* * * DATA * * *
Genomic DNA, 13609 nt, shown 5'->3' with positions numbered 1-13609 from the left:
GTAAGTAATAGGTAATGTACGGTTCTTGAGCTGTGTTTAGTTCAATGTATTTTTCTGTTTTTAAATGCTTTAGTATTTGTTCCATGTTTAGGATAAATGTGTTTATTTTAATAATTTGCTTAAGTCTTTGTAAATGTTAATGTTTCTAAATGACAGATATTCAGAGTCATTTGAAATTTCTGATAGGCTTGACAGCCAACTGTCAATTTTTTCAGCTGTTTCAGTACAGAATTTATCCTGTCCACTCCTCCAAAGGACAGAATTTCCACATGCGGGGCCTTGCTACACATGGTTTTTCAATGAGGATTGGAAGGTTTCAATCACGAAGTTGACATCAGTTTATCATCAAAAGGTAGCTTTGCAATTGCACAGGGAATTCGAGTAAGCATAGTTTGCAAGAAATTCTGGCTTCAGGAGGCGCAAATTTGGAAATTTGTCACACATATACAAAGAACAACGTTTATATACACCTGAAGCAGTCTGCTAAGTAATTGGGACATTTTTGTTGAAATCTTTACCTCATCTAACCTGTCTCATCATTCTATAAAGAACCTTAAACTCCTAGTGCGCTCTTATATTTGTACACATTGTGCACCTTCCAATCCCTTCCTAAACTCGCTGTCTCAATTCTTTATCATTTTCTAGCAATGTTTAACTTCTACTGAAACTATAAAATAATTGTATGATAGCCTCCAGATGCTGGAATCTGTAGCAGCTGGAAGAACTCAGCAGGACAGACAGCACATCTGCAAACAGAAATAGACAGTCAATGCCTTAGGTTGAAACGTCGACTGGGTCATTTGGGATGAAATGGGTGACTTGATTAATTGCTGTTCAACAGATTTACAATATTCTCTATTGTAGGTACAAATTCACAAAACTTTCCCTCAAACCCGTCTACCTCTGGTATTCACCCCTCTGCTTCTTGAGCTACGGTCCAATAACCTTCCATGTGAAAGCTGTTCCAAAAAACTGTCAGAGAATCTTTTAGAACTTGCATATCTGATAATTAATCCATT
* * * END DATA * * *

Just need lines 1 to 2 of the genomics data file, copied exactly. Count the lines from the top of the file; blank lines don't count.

Genomic DNA, 13609 nt, shown 5'->3' with positions numbered 1-13609 from the left:
GTAAGTAATAGGTAATGTACGGTTCTTGAGCTGTGTTTAGTTCAATGTATTTTTCTGTTTTTAAATGCTTTAGTATTTGTTCCATGTTTAGGATAAATGTGTTTATTTTAATAATTTGCTTAAGTCTTTGTAAATGTTAATGTTTCTAAATGACAGATATTCAGAGTCATTTGAAATTTCTGATAGGCTTGACAGCCAACTGTCAATTTTTTCAGCTGTTTCAGTACAGAATTTATCCTGTCCACTCCTCCAAAGGACAGAATTTCCACATGCGGGGCCTTGCTACACATGGTTTTTCAATGAGGATTGGAAGGTTTCAATCACGAAGTTGACATCAGTTTATCATCAAAAGGTAGCTTTGCAATTGCACAGGGAATTCGAGTAAGCATAGTTTGCAAGAAATTCTGGCTTCAGGAGGCGCAAATTTGGAAATTTGTCACACATATACAAAGAACAACGTTTATATACACCTGAAGCAGTCTGCTAAGTAATTGGGACATTTTTGTTGAAATCTTTACCTCATCTAACCTGTCTCATCATTCTATAAAGAACCTTAAACTCCTAGTGCGCTCTTATATTTGTACACATTGTGCACCTTCCAATCCCTTCCTAAACTCGCTGTCTCAATTCTTTATCATTTTCTAGCAATGTTTAACTTCTACTGAAACTATAAAATAATTGTATGATAGCCTCCAGATGCTGGAATCTGTAGCAGCTGGAAGAACTCAGCAGGACAGACAGCACATCTGCAAACAGAAATAGACAGTCAATGCCTTAGGTTGAAACGTCGACTGGGTCATTTGGGATGAAATGGGTGACTTGATTAATTGCTGTTCAACAGATTTACAATATTCTCTATTGTAGGTACAAATTCACAAAACTTTCCCTCAAACCCGTCTACCTCTGGTATTCACCCCTCTGCTTCTTGAGCTACGGTCCAATAACCTTCCATGTGAAAGCTGTTCCAAAAAACTGTCAGAGAATCTTTTAGAACTTGCATATCTGATAATTAATCCATT